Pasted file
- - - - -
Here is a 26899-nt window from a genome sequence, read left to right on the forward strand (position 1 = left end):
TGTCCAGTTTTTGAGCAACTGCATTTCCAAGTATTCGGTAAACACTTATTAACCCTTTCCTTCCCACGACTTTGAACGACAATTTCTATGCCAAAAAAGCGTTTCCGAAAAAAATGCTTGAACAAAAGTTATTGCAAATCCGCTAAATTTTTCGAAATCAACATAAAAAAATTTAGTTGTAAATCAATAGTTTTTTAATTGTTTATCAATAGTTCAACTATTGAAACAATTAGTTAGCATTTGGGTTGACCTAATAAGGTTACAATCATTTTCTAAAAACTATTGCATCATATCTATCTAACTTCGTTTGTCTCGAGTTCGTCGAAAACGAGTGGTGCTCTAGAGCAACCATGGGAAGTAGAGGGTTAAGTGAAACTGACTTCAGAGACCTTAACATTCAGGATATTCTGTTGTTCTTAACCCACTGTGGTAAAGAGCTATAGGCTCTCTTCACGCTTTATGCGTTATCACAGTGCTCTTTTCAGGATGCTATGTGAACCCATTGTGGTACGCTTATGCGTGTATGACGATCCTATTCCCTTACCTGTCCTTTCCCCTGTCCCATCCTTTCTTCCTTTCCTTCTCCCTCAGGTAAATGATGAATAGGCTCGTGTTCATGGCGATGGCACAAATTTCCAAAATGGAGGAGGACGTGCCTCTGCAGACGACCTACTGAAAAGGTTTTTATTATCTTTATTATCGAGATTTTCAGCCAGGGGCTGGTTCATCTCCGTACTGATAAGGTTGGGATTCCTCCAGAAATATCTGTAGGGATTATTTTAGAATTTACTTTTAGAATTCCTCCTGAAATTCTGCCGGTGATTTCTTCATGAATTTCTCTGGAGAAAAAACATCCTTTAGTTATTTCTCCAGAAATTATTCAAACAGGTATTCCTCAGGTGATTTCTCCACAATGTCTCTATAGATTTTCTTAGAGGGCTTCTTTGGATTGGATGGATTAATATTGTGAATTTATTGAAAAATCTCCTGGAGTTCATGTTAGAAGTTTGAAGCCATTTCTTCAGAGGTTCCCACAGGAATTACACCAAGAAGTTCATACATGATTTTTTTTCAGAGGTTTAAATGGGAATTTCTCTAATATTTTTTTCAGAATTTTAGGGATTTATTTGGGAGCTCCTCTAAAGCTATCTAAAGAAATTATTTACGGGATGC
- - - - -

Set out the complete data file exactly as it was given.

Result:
Here is a 26899-nt window from a genome sequence, read left to right on the forward strand (position 1 = left end):
TGTCCAGTTTTTGAGCAACTGCATTTCCAAGTATTCGGTAAACACTTATTAACCCTTTCCTTCCCACGACTTTGAACGACAATTTCTATGCCAAAAAAGCGTTTCCGAAAAAAATGCTTGAACAAAAGTTATTGCAAATCCGCTAAATTTTTCGAAATCAACATAAAAAAATTTAGTTGTAAATCAATAGTTTTTTAATTGTTTATCAATAGTTCAACTATTGAAACAATTAGTTAGCATTTGGGTTGACCTAATAAGGTTACAATCATTTTCTAAAAACTATTGCATCATATCTATCTAACTTCGTTTGTCTCGAGTTCGTCGAAAACGAGTGGTGCTCTAGAGCAACCATGGGAAGTAGAGGGTTAAGTGAAACTGACTTCAGAGACCTTAACATTCAGGATATTCTGTTGTTCTTAACCCACTGTGGTAAAGAGCTATAGGCTCTCTTCACGCTTTATGCGTTATCACAGTGCTCTTTTCAGGATGCTATGTGAACCCATTGTGGTACGCTTATGCGTGTATGACGATCCTATTCCCTTACCTGTCCTTTCCCCTGTCCCATCCTTTCTTCCTTTCCTTCTCCCTCAGGTAAATGATGAATAGGCTCGTGTTCATGGCGATGGCACAAATTTCCAAAATGGAGGAGGACGTGCCTCTGCAGACGACCTACTGAAAAGGTTTTTATTATCTTTATTATCGAGATTTTCAGCCAGGGGCTGGTTCATCTCCGTACTGATAAGGTTGGGATTCCTCCAGAAATATCTGTAGGGATTATTTTAGAATTTACTTTTAGAATTCCTCCTGAAATTCTGCCGGTGATTTCTTCATGAATTTCTCTGGAGAAAAAACATCCTTTAGTTATTTCTCCAGAAATTATTCAAACAGGTATTCCTCAGGTGATTTCTCCACAATGTCTCTATAGATTTTCTTAGAGGGCTTCTTTGGATTGGATGGATTAATATTGTGAATTTATTGAAAAATCTCCTGGAGTTCATGTTAGAAGTTTGAAGCCATTTCTTCAGAGGTTCCCACAGGAATTACACCAAGAAGTTCATACATGATTTTTTTTCAGAGGTTTAAATGGGAATTTCTCTAATATTTTTTTCAGAATTTTAGGGATTTATTTGGGAGCTCCTCTAAAGCTATCTAAAGAAATTATTTACGGGATGC